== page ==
30. 30.
    Bennell KL, Hunter DJ, Hinman RS. Management of osteoarthritis of the knee. BMJ. 2012;345:e4934.Google Scholar
  31. 31.
    Gross KD, Hillstrom HJ. Noninvasive devices targeting the mechanics of osteoarthritis. Rheum Dis Clin North Am. 2008;34:755-776.Google Scholar
  32. 32.
    Gross KD. Device use: walking aids, braces, and orthoses for symptomatic knee osteoarthritis. Clin Geriatr Med. 2010;26:479-502.Google Scholar
  33. 33.
    Harvey WF, Hunter DJ. The role of analgesics and intra-articular injections in disease management. Rheum Dis Clin North Am. 2008;34:777-788.Google Scholar
  34. 34.
    Lo GH, LaValley M, McAlindon T, Felson DT. Intra-articular hyaluronic acid in treatment of knee osteoarthritis: a meta-analysis. JAMA. 2003;290:3115-3121.Google Scholar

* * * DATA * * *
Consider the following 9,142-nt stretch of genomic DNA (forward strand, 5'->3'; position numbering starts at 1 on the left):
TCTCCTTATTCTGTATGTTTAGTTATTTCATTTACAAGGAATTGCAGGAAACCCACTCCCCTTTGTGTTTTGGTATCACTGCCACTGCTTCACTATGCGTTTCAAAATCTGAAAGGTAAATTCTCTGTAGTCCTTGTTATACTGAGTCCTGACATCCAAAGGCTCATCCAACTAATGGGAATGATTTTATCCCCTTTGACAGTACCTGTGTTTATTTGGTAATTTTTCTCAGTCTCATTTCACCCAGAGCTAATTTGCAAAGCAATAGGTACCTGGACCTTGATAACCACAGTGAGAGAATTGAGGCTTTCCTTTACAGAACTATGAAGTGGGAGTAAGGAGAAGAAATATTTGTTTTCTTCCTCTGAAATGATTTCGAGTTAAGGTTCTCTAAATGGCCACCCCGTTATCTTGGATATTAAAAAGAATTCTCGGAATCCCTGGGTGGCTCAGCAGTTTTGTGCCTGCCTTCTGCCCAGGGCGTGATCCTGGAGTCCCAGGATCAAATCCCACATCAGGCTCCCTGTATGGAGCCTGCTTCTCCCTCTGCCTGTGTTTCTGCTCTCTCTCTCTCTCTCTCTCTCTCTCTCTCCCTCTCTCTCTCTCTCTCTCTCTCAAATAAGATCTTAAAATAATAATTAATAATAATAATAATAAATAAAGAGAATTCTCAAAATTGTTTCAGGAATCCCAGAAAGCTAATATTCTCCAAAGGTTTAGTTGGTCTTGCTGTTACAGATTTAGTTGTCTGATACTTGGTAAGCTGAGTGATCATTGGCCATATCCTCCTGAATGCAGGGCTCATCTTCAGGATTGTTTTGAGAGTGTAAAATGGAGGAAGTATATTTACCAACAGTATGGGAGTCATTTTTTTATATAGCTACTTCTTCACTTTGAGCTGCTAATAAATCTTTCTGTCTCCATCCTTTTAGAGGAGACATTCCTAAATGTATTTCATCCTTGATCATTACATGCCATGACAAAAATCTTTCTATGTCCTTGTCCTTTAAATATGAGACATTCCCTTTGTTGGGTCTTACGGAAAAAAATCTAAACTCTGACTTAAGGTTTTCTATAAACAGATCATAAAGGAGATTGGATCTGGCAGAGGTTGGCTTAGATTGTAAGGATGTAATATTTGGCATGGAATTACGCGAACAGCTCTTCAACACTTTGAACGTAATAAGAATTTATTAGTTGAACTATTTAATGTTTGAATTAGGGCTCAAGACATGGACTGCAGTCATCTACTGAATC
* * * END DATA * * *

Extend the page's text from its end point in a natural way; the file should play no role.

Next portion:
35. 35.
    Clegg DO, Reda DJ, Harris CL, et al. Glucosamine, chondroitin sulfate, and the two in combination for painful knee osteoarthritis. N Engl J Med. 2006;354:795-808.Google Scholar
  36. 36.
    Ortiz E. Market withdrawal of Vioxx: is it time to rethink the use of COX-2 inhibitors? J Manag Care Pharm. 2004;10:551-554.Google Scholar
  37. 37.
    Bookman AA, Williams KS, Shainhouse JZ. Effect of a topical diclofenac solution for relieving symptoms of primary osteoarthritis of the knee: a randomized controlled trial. CMAJ. 2004;171:333-338.Google Scholar
  38. 38.
    Lin J, Zhang W, Jones A, Doherty M. Efficacy of topical non-steroidal anti-inflammatory drugs in the treatment of osteoarthritis: meta-analysis of randomised controlled trials. BMJ. 2004;329:324.Google Scholar
  39. 39.
    Altman R, Barkin RL. Topical therapy for osteoarthritis: clinical and pharmacologic perspectives. Postgrad Med. 2009;121:139-147.Google Scholar
  40. 40.
    Conaghan P, Birrell F, Burke M, et al; Guideline Development Group for The National Collaborating Centre for Chronic Conditions. Osteoarthritis: National Clinical Guideline for Care and Management in Adults. London, UK: Royal College of Physicians; 2008.Google Scholar
  41. 41.